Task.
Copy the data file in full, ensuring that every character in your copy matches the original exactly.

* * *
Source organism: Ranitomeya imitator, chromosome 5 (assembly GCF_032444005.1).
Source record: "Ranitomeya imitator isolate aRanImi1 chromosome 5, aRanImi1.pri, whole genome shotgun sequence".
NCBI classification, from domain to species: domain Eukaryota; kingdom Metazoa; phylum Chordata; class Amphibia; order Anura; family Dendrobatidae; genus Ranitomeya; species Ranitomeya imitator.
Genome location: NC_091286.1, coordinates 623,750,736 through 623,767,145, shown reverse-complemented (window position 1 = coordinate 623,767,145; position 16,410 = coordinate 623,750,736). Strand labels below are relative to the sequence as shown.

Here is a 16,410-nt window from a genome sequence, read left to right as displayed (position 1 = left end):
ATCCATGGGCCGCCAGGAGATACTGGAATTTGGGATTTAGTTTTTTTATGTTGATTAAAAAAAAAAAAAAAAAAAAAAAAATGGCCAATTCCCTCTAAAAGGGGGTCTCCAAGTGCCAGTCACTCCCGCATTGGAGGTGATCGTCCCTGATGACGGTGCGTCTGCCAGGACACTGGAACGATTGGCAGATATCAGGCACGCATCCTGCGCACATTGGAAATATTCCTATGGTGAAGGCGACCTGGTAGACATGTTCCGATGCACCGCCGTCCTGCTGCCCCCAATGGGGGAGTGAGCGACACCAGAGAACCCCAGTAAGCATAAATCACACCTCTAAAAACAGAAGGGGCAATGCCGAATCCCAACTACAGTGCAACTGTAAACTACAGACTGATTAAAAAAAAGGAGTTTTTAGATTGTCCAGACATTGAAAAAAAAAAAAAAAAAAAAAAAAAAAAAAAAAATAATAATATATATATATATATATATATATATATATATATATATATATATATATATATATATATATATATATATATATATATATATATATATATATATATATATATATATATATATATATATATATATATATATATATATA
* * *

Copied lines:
Source organism: Ranitomeya imitator, chromosome 5 (assembly GCF_032444005.1).
Source record: "Ranitomeya imitator isolate aRanImi1 chromosome 5, aRanImi1.pri, whole genome shotgun sequence".
NCBI classification, from domain to species: domain Eukaryota; kingdom Metazoa; phylum Chordata; class Amphibia; order Anura; family Dendrobatidae; genus Ranitomeya; species Ranitomeya imitator.
Genome location: NC_091286.1, coordinates 623,750,736 through 623,767,145, shown reverse-complemented (window position 1 = coordinate 623,767,145; position 16,410 = coordinate 623,750,736). Strand labels below are relative to the sequence as shown.

Here is a 16,410-nt window from a genome sequence, read left to right as displayed (position 1 = left end):
ATCCATGGGCCGCCAGGAGATACTGGAATTTGGGATTTAGTTTTTTTATGTTGATTAAAAAAAAAAAAAAAAAAAAAAAAATGGCCAATTCCCTCTAAAAGGGGGTCTCCAAGTGCCAGTCACTCCCGCATTGGAGGTGATCGTCCCTGATGACGGTGCGTCTGCCAGGACACTGGAACGATTGGCAGATATCAGGCACGCATCCTGCGCACATTGGAAATATTCCTATGGTGAAGGCGACCTGGTAGACATGTTCCGATGCACCGCCGTCCTGCTGCCCCCAATGGGGGAGTGAGCGACACCAGAGAACCCCAGTAAGCATAAATCACACCTCTAAAAACAGAAGGGGCAATGCCGAATCCCAACTACAGTGCAACTGTAAACTACAGACTGATTAAAAAAAAGGAGTTTTTAGATTGTCCAGACATTGAAAAAAAAAAAAAAAAAAAAAAAAAAAAAAAAAATAATAATATATATATATATATATATATATATATATATATATATATATATATATATATATATATATATATATATATATATATATATATATATATATATATATATATATATATATATATATATATATATATATATATATATA